For the second change, let's update a row in the first table to change a variable character column; for example, let's change the LASTNAME column from "DOE" to "BEAUCHAMP." This update results in an expanded row size because the value for LASTNAME is longer in the new row: "BEAUCHAMP" consists of 9 characters whereas "DOE" only consists of 3.
Let's make a third change, this time to table three. In this case we are modifying the value of every clustering column such that the DBMS cannot maintain the data in clustering sequence.
After these changes the resultant tablespace most likely will be disorganized (refer to Figure 2). The type of data changes that were made can result in fragmentation, row chaining, and declustering.
Figure 2: The same tablespace, now disorganized
Fragmentation is a condition in which there are many scattered areas of storage in a database that are too small to be used productively. It results in wasted space, which can hinder performance.
When updated data does not fit in the space it currently occupies, the DBMS must find space for the row using techniques like row chaining and row migration. With row chaining, the DBMS moves a part of the new, larger row to a location within the tablespace where free space exists. With row migrations the full row is placed elsewhere in the segment. In each case a block-resident pointer is used to locate either the rest of the row or the full row. Both row chaining and row migration will result in multiple I/Os being issued to read a single row. This will cause performance to suffer because multiple I/Os are more expensive than a single I/O.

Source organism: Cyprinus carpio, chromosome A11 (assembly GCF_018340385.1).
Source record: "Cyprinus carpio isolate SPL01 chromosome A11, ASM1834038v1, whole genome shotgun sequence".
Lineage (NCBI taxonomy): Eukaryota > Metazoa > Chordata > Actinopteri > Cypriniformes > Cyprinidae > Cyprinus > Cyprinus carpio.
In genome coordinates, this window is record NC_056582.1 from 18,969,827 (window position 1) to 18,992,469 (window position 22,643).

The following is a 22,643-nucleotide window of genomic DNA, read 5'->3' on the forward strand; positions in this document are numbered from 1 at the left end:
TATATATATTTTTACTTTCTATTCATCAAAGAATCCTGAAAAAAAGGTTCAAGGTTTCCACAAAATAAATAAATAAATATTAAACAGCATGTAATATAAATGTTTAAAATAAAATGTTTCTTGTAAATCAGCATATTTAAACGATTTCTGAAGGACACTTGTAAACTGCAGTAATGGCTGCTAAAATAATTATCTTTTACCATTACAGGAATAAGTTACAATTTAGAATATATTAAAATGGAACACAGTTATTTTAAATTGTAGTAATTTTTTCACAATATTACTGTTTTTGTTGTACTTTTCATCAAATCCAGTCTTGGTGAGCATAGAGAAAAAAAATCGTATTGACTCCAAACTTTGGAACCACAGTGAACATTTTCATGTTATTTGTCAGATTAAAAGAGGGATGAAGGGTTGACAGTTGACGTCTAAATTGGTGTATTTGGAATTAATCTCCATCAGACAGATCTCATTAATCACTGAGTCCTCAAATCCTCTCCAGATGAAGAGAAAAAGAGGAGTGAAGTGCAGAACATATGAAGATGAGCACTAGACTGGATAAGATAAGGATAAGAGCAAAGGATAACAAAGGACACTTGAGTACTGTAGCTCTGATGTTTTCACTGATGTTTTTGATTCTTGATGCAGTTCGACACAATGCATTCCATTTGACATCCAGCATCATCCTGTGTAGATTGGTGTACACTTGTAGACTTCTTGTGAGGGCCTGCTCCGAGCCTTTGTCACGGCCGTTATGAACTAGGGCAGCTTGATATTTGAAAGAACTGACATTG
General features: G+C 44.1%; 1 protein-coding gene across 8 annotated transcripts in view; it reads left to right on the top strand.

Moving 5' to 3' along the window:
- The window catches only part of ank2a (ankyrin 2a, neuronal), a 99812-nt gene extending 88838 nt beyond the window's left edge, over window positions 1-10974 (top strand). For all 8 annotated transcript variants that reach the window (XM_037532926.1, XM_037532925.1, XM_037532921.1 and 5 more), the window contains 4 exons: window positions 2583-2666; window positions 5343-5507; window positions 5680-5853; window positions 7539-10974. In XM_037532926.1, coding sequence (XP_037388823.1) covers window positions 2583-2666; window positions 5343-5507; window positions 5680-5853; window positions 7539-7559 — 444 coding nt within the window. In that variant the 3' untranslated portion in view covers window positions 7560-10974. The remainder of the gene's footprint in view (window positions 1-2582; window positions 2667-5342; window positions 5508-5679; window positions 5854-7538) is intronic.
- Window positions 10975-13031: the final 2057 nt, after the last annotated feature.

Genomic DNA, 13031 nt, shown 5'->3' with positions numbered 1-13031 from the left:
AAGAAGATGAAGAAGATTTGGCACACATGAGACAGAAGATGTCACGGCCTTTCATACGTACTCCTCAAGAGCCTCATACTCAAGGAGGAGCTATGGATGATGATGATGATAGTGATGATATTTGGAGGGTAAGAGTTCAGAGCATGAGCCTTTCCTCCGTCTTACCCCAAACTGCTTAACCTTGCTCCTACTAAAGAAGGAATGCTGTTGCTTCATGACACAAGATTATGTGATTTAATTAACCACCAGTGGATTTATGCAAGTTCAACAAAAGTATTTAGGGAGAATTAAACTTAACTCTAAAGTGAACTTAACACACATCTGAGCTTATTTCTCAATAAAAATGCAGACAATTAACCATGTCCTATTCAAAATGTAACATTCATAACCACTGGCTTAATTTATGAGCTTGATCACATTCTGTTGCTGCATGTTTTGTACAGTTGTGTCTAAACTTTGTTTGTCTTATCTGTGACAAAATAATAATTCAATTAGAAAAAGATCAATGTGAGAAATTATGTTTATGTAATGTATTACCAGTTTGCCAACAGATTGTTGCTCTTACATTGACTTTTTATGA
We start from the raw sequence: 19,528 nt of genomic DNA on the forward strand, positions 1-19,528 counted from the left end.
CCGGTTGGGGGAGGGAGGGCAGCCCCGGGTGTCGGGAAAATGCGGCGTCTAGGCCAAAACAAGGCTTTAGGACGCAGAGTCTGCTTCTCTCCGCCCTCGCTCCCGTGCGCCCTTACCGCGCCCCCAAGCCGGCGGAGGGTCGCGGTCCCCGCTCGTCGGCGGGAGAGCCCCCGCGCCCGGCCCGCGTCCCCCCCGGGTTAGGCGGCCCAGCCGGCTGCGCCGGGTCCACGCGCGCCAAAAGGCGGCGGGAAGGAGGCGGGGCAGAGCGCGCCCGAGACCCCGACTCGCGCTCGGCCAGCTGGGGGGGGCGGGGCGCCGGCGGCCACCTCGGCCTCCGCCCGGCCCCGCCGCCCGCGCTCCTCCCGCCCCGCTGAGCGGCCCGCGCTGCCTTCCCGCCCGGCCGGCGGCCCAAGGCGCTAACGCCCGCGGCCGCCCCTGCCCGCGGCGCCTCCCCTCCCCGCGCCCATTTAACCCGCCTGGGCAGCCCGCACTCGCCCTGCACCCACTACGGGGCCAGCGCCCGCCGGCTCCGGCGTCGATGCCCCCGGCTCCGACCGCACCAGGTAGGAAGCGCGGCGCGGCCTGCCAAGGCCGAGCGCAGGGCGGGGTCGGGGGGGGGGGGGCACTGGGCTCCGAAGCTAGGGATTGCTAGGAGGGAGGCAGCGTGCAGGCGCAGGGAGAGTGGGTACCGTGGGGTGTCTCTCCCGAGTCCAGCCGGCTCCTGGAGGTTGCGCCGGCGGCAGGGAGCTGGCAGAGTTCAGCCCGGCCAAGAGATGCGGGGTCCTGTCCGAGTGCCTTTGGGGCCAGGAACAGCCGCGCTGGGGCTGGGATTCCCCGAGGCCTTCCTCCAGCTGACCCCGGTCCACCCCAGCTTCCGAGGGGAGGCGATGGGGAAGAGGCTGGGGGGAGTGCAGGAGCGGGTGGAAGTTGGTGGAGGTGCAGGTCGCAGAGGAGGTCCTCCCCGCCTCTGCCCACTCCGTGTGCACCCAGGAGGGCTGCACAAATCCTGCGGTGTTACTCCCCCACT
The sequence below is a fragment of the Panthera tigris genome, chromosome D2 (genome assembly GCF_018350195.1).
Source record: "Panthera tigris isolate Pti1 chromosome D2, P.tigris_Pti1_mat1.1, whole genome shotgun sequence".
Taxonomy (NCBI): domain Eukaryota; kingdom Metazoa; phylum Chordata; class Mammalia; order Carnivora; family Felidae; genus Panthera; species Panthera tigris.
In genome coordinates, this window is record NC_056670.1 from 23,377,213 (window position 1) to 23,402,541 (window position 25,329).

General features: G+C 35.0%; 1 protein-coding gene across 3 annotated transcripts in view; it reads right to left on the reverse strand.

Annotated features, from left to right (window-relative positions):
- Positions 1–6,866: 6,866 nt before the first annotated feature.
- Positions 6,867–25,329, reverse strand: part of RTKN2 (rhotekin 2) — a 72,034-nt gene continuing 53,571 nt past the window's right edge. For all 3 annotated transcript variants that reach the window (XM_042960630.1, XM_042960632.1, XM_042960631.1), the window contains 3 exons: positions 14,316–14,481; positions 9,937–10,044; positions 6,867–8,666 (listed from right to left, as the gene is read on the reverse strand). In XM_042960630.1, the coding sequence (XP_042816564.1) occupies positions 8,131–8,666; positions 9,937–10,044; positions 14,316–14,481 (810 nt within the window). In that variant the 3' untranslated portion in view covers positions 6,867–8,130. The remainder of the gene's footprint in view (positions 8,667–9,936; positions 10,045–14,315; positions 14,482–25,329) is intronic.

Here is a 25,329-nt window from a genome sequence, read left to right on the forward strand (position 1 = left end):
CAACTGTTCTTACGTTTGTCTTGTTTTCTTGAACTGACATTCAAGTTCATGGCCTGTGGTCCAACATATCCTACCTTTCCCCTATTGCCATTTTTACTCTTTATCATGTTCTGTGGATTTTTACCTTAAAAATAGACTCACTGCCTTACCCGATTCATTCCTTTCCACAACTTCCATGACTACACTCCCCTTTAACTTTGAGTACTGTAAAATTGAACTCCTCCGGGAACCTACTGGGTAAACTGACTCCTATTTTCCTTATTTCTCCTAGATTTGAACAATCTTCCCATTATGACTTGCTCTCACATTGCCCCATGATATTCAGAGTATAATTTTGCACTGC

Finally, declustering occurs when there is no room to maintain the order of the data on disk. When clustering is used, a clustering key is specified composed of one or more columns. When data is inserted to the table, the DBMS attempts to insert the data in sequence by the values of the clustering key. If no room is available, the DBMS will insert the data where it can find room. Of course, this declusters the data and that can significantly impact the performance of sequential I/O operations.
To minimize fragmentation and row chaining, as well as to re-establish clustering, database objects need to be restructured on a regular basis. This process is known as reorganization. The primary benefit is the resulting speed and efficiency of database functions because the data is organized in a more optimal fashion on disk. The net result of reorganization is to make Figure 2 look like Figure 1 again. In short, reorganization is useful for any database because data inevitably becomes disorganized as it is used and modified.